What Does Google Have Against Polyamory?
Polyamorous dating app #Open was removed from the Google Play Store last month. Its founders would like to know why.
Despite the internet’s reputation as a virtual all-you-can-eat porn buffet, it’s become increasingly clear in recent years that the World Wide Web isn’t actually a particularly hospitable place for sex, especially not sex that deviates in any way from social norms. Polyamorous dating app #Open became the latest victim of the internet’s ongoing war on sex last month when the platform was removed from the Google Play Store for allegedly violating Google’s “Sexual Content and Profanity policy.”
In an open letter to Google penned late last month, #Open creators Amanda Wilson and David Epstein revealed that the app was removed from Google’s app store for including the words “threesomes,” “3some,” “DTF” and “kinky dates.” These terms reportedly violate Google’s policy as they “imply sexual gratification.”
After removing the offending terms — with the exception of “threesomes,” which the #Open founders left in the description out of necessity due to the app’s literal purpose, as well as “to see exactly how arbitrary this suspension really was” — the app was eventually reinstated to the Google Play store, “without any notice or communication from Google,” following a nine-day suspension.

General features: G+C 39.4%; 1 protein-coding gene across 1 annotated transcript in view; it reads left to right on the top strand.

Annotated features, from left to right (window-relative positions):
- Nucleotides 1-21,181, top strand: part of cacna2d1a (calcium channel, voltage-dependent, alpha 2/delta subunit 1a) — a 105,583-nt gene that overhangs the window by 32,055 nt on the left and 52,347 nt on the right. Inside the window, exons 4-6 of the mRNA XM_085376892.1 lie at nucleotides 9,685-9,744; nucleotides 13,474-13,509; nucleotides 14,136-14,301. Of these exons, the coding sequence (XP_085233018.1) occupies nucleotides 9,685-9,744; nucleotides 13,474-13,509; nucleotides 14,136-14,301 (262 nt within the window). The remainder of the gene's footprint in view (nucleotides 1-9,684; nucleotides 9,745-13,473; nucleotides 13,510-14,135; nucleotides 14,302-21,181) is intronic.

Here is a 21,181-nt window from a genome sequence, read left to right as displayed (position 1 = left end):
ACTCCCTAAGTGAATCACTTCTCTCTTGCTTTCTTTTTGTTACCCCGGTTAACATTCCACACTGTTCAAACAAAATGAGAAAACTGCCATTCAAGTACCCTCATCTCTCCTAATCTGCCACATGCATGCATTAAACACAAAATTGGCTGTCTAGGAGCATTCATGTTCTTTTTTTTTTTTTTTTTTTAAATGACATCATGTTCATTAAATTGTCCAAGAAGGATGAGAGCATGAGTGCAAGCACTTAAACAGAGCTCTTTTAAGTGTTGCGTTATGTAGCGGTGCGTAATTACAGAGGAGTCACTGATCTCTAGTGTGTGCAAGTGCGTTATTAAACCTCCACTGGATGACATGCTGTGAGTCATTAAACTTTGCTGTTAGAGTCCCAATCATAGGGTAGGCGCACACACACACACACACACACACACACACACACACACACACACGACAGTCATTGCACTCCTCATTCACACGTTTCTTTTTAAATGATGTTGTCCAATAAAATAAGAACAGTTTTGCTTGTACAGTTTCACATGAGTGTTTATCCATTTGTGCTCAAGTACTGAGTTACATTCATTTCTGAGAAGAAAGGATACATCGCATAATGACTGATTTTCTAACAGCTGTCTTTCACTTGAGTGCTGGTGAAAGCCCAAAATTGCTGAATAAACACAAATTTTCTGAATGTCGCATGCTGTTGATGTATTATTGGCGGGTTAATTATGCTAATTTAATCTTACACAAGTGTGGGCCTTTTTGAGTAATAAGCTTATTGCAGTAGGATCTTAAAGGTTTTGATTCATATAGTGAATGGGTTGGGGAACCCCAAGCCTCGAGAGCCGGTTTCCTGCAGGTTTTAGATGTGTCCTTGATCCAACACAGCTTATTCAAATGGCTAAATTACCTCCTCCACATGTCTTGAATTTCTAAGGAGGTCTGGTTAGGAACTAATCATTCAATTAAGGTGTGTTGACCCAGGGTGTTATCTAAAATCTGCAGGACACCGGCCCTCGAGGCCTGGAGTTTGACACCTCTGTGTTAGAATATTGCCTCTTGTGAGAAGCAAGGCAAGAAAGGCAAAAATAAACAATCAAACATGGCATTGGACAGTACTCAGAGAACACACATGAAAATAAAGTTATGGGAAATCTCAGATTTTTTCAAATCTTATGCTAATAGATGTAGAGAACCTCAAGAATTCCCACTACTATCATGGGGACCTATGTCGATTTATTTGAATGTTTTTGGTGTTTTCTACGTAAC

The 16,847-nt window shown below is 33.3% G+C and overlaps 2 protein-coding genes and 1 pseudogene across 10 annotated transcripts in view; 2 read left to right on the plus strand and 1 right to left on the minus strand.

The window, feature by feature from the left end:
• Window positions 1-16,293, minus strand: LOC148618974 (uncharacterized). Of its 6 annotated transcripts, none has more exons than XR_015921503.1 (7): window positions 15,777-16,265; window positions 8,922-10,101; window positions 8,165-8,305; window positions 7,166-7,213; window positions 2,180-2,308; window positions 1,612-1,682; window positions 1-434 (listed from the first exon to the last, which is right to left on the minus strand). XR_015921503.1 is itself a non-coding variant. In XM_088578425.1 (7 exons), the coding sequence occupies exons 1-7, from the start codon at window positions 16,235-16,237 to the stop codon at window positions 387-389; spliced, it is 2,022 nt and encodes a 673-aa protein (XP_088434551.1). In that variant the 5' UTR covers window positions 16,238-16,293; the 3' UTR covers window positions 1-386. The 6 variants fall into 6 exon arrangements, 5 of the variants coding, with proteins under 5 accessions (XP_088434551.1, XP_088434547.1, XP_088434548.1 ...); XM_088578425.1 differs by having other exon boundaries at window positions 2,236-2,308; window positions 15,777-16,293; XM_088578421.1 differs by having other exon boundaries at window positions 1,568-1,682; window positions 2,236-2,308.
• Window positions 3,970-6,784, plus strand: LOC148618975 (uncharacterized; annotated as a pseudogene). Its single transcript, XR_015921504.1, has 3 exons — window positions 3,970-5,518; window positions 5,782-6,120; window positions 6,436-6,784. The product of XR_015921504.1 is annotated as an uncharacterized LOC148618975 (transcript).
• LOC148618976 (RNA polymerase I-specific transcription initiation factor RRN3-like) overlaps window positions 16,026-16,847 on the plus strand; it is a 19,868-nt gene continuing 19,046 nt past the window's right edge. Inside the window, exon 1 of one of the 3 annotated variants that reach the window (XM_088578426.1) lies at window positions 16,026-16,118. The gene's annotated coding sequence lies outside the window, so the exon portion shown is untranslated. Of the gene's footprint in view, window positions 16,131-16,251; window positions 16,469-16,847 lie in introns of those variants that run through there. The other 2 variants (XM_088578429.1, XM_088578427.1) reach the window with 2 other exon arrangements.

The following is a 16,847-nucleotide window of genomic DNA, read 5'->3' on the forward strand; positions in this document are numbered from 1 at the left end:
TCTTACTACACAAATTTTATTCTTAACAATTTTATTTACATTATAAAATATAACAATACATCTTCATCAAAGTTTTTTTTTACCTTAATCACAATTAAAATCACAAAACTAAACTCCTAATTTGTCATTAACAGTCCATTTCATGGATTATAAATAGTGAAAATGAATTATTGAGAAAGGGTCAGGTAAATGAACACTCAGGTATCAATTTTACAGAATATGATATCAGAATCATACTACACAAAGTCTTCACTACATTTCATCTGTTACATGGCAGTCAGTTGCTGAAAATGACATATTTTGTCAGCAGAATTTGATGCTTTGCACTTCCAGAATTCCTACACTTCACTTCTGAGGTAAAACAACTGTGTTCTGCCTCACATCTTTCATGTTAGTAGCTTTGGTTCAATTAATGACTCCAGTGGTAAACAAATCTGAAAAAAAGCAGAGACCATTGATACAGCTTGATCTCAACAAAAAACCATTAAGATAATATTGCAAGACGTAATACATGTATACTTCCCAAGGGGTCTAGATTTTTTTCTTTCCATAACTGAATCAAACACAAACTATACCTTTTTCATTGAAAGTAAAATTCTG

#Open contends the app’s suspension from Google was both arbitrary and hypocritical, as the Google Play Store has allowed other apps to use similar terms, including another poly dating app that uses the word “threesome” in its title.
“[That app] is obviously not getting censored for the same word we’re using,” Wilson told Paper. “And OkCupid had a whole campaign around ‘DTF.’ It makes no sense.”
Moreover, Wilson and Epstein claim the suspension significantly damaged their business, costing #Open an estimated 2,000 potential new members over the course of the nine-day suspension, as well as causing the app to lose its position as the number one dating app to appear in searches for “polyamory.”
“We’ve worked hard to gain these rankings to help us drive downloads,” the #Open founders wrote. “For a small business and team, these damages are not insignificant.”
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